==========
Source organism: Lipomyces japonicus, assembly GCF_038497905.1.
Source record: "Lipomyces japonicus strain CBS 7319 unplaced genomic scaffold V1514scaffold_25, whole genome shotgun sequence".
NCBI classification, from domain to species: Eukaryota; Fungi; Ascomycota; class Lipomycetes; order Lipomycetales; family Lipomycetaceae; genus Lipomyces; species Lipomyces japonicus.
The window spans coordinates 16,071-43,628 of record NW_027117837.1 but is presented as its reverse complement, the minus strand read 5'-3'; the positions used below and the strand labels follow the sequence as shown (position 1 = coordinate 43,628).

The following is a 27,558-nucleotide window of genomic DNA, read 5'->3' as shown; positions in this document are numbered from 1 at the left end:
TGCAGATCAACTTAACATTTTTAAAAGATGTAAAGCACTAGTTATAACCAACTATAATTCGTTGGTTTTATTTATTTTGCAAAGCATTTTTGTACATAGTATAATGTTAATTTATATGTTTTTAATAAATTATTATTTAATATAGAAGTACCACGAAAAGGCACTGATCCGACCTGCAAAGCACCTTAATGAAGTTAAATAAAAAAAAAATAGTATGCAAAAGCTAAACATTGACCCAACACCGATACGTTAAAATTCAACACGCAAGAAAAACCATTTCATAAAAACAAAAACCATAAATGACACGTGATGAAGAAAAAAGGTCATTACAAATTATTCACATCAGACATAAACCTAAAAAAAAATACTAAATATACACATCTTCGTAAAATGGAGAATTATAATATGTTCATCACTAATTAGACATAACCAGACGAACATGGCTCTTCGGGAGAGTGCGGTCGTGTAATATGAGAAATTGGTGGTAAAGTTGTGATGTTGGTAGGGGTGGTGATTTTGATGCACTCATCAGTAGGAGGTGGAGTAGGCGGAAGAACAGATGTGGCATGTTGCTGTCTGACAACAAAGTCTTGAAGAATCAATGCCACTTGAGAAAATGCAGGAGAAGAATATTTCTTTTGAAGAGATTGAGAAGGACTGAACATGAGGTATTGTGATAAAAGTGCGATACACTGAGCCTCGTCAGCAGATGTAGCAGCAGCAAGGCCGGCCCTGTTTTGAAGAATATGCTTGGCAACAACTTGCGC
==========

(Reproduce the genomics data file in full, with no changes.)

Source organism: Lipomyces japonicus, assembly GCF_038497905.1.
Source record: "Lipomyces japonicus strain CBS 7319 unplaced genomic scaffold V1514scaffold_25, whole genome shotgun sequence".
NCBI classification, from domain to species: Eukaryota; Fungi; Ascomycota; class Lipomycetes; order Lipomycetales; family Lipomycetaceae; genus Lipomyces; species Lipomyces japonicus.
The window spans coordinates 16,071-43,628 of record NW_027117837.1 but is presented as its reverse complement, the minus strand read 5'-3'; the positions used below and the strand labels follow the sequence as shown (position 1 = coordinate 43,628).

The following is a 27,558-nucleotide window of genomic DNA, read 5'->3' as shown; positions in this document are numbered from 1 at the left end:
TGCAGATCAACTTAACATTTTTAAAAGATGTAAAGCACTAGTTATAACCAACTATAATTCGTTGGTTTTATTTATTTTGCAAAGCATTTTTGTACATAGTATAATGTTAATTTATATGTTTTTAATAAATTATTATTTAATATAGAAGTACCACGAAAAGGCACTGATCCGACCTGCAAAGCACCTTAATGAAGTTAAATAAAAAAAAAATAGTATGCAAAAGCTAAACATTGACCCAACACCGATACGTTAAAATTCAACACGCAAGAAAAACCATTTCATAAAAACAAAAACCATAAATGACACGTGATGAAGAAAAAAGGTCATTACAAATTATTCACATCAGACATAAACCTAAAAAAAAATACTAAATATACACATCTTCGTAAAATGGAGAATTATAATATGTTCATCACTAATTAGACATAACCAGACGAACATGGCTCTTCGGGAGAGTGCGGTCGTGTAATATGAGAAATTGGTGGTAAAGTTGTGATGTTGGTAGGGGTGGTGATTTTGATGCACTCATCAGTAGGAGGTGGAGTAGGCGGAAGAACAGATGTGGCATGTTGCTGTCTGACAACAAAGTCTTGAAGAATCAATGCCACTTGAGAAAATGCAGGAGAAGAATATTTCTTTTGAAGAGATTGAGAAGGACTGAACATGAGGTATTGTGATAAAAGTGCGATACACTGAGCCTCGTCAGCAGATGTAGCAGCAGCAAGGCCGGCCCTGTTTTGAAGAATATGCTTGGCAACAACTTGCGC